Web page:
It is time for employers to start focusing and aligning business and employee goals for the upcoming year as the End of Financial year approaches. Using Performance Reviews to evaluate and extend these goals can be exactly what your employees need to avoid the ‘mid-year slump’, enhancing motivation via collaborative targets and career opportunities. On the other hand, you might have an employee that isn’t quite meeting workplace requirements and role expectations. Have you informally discussed this with the employee only to see no notable changes? If you have answered yes, then it might be time to consider implementing a Performance Management process.
What does this look like?
The Performance Management process is initiated when an employee has been identified as performing poorly in consideration of expected workplace roles, responsibilities, and tasks. It is the aim of this type of intervention to see employees reach their full potential via additional training efforts and the establishment of a Performance Management Plan to develop employee skills and knowledge. All too often this process is directed at managing the noted ‘poor performance’, opposed to using it as an opportunity to motivate and empower employees to set goals and grow for increased satisfaction and productivity.
Performance Management should:
- Define and manage the expectations and goals of the role, considering how the employee’s personal and career goals develop within this.
- Involve regular communication to develop a trusting and supportive relationship with employees, enhancing opportunities to get to know employee strengths and weaknesses.
- Encourage managers to increase ‘their’ performance capacity within leadership and coaching skills (such as feedback and communication), to strengthen performance management efforts.
- Recognise and reward employee achievement of set expectations and goals, providing a working environment that notices and values individual efforts and contributions.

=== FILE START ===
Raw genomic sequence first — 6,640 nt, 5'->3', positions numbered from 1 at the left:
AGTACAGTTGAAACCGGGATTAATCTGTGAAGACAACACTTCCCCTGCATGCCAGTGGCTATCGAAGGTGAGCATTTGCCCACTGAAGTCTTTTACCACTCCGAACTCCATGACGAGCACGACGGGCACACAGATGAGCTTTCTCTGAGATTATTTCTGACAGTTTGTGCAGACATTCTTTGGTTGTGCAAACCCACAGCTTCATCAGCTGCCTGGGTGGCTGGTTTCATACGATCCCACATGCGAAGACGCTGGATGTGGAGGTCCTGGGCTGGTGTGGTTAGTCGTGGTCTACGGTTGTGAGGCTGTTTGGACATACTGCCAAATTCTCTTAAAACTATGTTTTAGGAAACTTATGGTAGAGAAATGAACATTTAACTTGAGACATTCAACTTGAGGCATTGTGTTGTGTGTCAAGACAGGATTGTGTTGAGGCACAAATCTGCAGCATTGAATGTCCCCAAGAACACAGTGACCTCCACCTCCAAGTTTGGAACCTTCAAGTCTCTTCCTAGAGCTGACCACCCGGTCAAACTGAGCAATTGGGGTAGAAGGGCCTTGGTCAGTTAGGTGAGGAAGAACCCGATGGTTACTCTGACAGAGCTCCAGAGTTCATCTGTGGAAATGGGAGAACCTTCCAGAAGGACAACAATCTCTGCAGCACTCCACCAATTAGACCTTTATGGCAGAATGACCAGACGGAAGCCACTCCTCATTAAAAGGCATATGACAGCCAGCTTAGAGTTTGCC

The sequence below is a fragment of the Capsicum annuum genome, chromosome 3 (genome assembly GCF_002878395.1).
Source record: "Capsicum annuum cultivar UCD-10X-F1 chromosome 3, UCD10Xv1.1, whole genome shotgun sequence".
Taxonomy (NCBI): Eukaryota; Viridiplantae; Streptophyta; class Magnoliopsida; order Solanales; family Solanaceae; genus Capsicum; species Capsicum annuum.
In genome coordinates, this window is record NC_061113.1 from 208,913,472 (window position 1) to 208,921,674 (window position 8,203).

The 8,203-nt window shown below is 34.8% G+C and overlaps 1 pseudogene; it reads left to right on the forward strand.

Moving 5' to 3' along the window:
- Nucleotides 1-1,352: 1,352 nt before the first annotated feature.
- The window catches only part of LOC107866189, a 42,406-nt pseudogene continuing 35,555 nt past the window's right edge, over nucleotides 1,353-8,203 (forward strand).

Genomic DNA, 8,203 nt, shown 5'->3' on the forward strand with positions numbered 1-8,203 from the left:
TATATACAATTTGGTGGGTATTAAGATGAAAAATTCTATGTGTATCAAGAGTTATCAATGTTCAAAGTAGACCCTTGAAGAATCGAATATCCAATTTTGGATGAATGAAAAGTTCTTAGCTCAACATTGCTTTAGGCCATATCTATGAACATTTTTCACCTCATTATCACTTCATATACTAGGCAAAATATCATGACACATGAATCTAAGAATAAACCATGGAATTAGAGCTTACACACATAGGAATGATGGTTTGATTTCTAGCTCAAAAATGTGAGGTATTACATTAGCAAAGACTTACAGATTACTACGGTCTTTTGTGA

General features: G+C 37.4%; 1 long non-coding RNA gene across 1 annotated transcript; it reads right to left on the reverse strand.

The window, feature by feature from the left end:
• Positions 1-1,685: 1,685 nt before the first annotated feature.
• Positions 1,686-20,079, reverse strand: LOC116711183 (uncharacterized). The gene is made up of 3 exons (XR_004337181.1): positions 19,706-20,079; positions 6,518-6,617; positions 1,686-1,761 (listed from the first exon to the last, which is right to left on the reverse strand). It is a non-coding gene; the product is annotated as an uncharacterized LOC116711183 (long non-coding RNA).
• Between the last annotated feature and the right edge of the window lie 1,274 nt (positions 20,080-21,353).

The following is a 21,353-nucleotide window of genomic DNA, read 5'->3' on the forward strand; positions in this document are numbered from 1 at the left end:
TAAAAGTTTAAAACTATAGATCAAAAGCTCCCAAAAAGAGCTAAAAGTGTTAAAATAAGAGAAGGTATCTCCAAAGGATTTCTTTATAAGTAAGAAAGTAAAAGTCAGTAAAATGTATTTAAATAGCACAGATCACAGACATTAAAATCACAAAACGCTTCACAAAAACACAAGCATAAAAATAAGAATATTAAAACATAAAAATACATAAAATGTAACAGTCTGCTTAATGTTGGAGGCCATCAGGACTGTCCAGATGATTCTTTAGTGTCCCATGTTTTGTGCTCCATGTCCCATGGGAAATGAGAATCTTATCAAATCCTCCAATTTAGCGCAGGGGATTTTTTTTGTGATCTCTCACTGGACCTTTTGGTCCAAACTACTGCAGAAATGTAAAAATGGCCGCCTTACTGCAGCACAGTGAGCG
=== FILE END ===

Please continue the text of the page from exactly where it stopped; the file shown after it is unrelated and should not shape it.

Reviewing Poor Performance
- Determine ‘why’ or the ‘cause’ of the poor performance. As this reasoning could be related to workplace bullying and harassment, employee illness, or problems being experienced within personal lives.
- Provide additional support, such as increased flexibility of working hours and leave and referral to the business Employee Assistance Program (EAP).
- Continuously meet with this employee to review, adjust, and monitor the Performance Management Plan, documenting all interactions and efforts.
- Provide additional time and extensions to plans in the instance that employee goals have not been met or are found unsatisfactory.
When Poor Performance Continues
Sometimes intervention of a Performance Management Plan will not see the improvement of employee performance. It should be made clear to all employees at the beginning of the PMP process that the long-term consequence of poor performance can lead to disciplinary action, such as written warnings and ultimately dismissal.
According to employment law, the dismissal of an employee based upon ‘capability’ is fair reasoning for dismissal, AS LONG AS a fair process has been actioned. We cannot emphasise enough that performance management should be directed at improving employee performance. However, if actioned correctly it also acts as a fair process in evaluating and evidencing employee poor performance appropriate for fair dismissal.
AHR act as a non-bias third-party for many businesses, with the capacity to initiate the performance management process on your behalf or to take over once it turns to an instance of disciplinary action. We are more than happy to tell you how to approach this process, provide you with templates and show you how to use these to collate evidence of employee efforts, and/or we can jump in and undertake the entire process for you. Contact The AHR Team on 1800 577 515 today to discuss your business needs.